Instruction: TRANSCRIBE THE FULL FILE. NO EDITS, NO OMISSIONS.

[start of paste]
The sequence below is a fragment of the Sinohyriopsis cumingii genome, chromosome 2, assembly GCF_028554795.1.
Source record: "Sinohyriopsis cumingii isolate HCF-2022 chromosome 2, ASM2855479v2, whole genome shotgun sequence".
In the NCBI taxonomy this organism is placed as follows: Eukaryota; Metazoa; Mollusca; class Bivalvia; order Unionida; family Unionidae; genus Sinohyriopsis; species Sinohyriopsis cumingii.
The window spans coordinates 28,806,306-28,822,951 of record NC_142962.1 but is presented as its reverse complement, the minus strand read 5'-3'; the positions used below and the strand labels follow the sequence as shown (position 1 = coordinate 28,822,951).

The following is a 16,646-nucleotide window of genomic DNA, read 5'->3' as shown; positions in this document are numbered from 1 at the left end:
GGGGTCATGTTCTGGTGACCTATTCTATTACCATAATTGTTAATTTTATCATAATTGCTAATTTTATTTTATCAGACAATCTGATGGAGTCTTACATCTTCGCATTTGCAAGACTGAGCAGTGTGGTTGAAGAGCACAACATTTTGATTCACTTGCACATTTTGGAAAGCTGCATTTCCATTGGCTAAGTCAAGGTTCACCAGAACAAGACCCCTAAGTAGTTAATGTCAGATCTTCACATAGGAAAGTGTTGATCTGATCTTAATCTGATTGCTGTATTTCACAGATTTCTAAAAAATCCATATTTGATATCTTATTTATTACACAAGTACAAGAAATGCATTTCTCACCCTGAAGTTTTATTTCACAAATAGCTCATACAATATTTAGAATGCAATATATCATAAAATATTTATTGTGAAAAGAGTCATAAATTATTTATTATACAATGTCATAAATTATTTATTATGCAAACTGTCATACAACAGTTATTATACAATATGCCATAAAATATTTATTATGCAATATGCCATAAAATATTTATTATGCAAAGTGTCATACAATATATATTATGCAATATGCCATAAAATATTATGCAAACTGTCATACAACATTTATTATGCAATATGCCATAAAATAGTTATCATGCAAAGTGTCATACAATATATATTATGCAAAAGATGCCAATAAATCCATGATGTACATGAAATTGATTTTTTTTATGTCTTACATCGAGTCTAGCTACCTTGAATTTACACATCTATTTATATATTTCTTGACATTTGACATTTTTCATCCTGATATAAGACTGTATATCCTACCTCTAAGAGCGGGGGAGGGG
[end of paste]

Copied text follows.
The sequence below is a fragment of the Sinohyriopsis cumingii genome, chromosome 2, assembly GCF_028554795.1.
Source record: "Sinohyriopsis cumingii isolate HCF-2022 chromosome 2, ASM2855479v2, whole genome shotgun sequence".
In the NCBI taxonomy this organism is placed as follows: Eukaryota; Metazoa; Mollusca; class Bivalvia; order Unionida; family Unionidae; genus Sinohyriopsis; species Sinohyriopsis cumingii.
The window spans coordinates 28,806,306-28,822,951 of record NC_142962.1 but is presented as its reverse complement, the minus strand read 5'-3'; the positions used below and the strand labels follow the sequence as shown (position 1 = coordinate 28,822,951).

The following is a 16,646-nucleotide window of genomic DNA, read 5'->3' as shown; positions in this document are numbered from 1 at the left end:
GGGGTCATGTTCTGGTGACCTATTCTATTACCATAATTGTTAATTTTATCATAATTGCTAATTTTATTTTATCAGACAATCTGATGGAGTCTTACATCTTCGCATTTGCAAGACTGAGCAGTGTGGTTGAAGAGCACAACATTTTGATTCACTTGCACATTTTGGAAAGCTGCATTTCCATTGGCTAAGTCAAGGTTCACCAGAACAAGACCCCTAAGTAGTTAATGTCAGATCTTCACATAGGAAAGTGTTGATCTGATCTTAATCTGATTGCTGTATTTCACAGATTTCTAAAAAATCCATATTTGATATCTTATTTATTACACAAGTACAAGAAATGCATTTCTCACCCTGAAGTTTTATTTCACAAATAGCTCATACAATATTTAGAATGCAATATATCATAAAATATTTATTGTGAAAAGAGTCATAAATTATTTATTATACAATGTCATAAATTATTTATTATGCAAACTGTCATACAACAGTTATTATACAATATGCCATAAAATATTTATTATGCAATATGCCATAAAATATTTATTATGCAAAGTGTCATACAATATATATTATGCAATATGCCATAAAATATTATGCAAACTGTCATACAACATTTATTATGCAATATGCCATAAAATAGTTATCATGCAAAGTGTCATACAATATATATTATGCAAAAGATGCCAATAAATCCATGATGTACATGAAATTGATTTTTTTTATGTCTTACATCGAGTCTAGCTACCTTGAATTTACACATCTATTTATATATTTCTTGACATTTGACATTTTTCATCCTGATATAAGACTGTATATCCTACCTCTAAGAGCGGGGGAGGGG